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Small, Medium, or Large

  • Small: Cozy and Carefully Engineered. If your kitchen is tiny, try to steal some space from an adjoining pantry or closet, or even a few feet from the next room. If there’s just no way to borrow extra square footage, see if you can visually open up the space: Add or enlarge a window, install a skylight, break through an interior wall into an adjacent dining or family room, or even break through the ceiling to create a cathedral that will dramatically create visual expansion.To maximize work space, consider an island on casters or a peninsula with hinged, drop-down sections. To make the most of storage space, run cabinets all the way up to the ceiling, and use pot racks and other overhead hooks that make use of ceiling space. Outfit drawers and cupboards with clever interior fittings — dividers, lazy Susans, and so on — to keep physical clutter at bay, and avoid visual clutter by using solid, pale colors that blend into one another. For an eat-in option, include a slender snack bar with overhanging counters that allow the stools to be tucked out of the way. And enjoy the advantages of small kitchens: They’re naturally step-saving and cozily friendly.
  • Midsize: Convenient and Comfortable. Most homes have midsize kitchens, which, with a modest amount of intelligent improvement, can function like big ones. In both new and older homes, opening the kitchen to an adjoining family room creates a “great room” effect that gives the spacious feeling of an expanded kitchen. Other design tactics can make your midsize kitchen seem even bigger and better. Strive for maximum-length unbroken runs of work space; for example, locate the range at the end of a counter, not in the middle.By taking advantage of every clever, in-drawer storage solution recommended for small kitchens, you may be able to save enough space for a big-kitchen option like a second sink or a desk nook. If an island takes up too much space, consider a practical, tiered peninsula with work space on the kitchen side and a snack bar/serving counter on the family room side. Other dining options include a built-in dining nook with bench seating and a peninsula table, or a table with chairs on one side and a built-in banquette on the other. When decorating, keep colors light and patterns simple to maximize visual spaciousness, but if the kitchen opens into an adjoining room, repeat some elements in both rooms for continuity.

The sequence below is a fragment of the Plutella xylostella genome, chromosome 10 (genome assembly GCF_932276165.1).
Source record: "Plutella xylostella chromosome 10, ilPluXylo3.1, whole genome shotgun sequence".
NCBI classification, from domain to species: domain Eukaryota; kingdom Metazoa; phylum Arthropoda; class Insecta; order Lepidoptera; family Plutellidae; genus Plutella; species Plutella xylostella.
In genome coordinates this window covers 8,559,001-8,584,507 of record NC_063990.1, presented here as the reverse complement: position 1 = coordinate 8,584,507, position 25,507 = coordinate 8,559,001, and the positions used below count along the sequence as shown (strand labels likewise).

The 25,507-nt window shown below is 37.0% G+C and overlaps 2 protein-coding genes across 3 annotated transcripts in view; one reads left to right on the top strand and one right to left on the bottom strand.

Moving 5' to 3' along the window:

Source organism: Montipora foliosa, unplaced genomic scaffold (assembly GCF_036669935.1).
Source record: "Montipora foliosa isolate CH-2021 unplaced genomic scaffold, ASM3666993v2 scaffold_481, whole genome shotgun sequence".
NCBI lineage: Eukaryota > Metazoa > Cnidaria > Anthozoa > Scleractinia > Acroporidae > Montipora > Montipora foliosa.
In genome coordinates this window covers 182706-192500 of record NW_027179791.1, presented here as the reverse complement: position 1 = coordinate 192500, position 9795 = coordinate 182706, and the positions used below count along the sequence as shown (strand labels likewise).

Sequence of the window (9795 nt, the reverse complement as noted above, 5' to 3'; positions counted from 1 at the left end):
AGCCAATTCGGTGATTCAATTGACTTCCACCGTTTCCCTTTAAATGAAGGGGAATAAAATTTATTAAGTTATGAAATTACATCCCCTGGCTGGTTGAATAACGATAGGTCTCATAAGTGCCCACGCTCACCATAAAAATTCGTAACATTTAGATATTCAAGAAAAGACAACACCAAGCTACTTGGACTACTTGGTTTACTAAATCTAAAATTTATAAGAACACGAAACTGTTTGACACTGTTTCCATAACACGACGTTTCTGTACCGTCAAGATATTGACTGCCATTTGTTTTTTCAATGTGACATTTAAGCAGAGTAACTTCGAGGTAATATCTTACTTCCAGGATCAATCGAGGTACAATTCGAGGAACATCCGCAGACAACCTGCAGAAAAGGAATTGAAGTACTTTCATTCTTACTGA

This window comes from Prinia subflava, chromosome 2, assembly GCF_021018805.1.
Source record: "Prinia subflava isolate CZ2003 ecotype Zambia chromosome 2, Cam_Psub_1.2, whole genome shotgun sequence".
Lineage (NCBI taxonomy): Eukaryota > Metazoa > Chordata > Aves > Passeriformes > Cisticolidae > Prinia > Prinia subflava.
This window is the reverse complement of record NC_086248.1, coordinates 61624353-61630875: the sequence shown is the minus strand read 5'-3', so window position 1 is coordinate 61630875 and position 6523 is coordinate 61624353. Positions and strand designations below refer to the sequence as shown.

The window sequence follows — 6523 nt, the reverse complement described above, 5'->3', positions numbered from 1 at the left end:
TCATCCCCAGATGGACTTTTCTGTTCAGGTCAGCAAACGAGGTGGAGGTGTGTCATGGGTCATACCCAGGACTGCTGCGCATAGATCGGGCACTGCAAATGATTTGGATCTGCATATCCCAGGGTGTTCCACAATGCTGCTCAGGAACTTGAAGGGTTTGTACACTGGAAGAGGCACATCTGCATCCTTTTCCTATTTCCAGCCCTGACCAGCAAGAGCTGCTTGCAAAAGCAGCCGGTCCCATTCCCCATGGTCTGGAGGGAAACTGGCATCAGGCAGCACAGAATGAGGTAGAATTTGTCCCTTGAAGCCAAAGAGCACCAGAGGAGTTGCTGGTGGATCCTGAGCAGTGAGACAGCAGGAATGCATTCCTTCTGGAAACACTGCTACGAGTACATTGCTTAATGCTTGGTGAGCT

• Large: Impressive and Entertaining. More than ever, today’s kitchens are rooms for living. Space for couple or communal cooking, doing homework, enjoying hobbies, watching TV, and more are all part of many people’s wish lists, and that translates into bigger-than-ever rooms. Following that trend, today’s new homes typically sport generously sized kitchens. In an older home, space for a big kitchen often comes from building an addition. More space allows homeowners to indulge in more work surfaces and more kinds of them (butcher block for cutting, marble for pastry-making, granite for everyday good looks, and so on).Large kitchens have ample space for amenities such as strategically placed islands; more than one wall oven and sink; a second dishwasher; and/or a full-size, side-by-side fridge plus state-of-the-art refrigeration drawers located within cabinets anywhere in the room. A comfortable snack bar or breakfast bar, an informal dining area, and a built-in desk or computer workstation are other options. A big kitchen also allows more latitude in decoration and design, including dark cabinets and wall colors, dramatic decorative effects, and sharply contrasting colors and patterns, so you can have it your way.
  • Ryan, Mary Wynn.  “How to Design a Kitchen”  29 September 2006.  HowStuffWorks.com. <http://tlc.howstuffworks.com/home/how-to-design-a-kitchen.htm>
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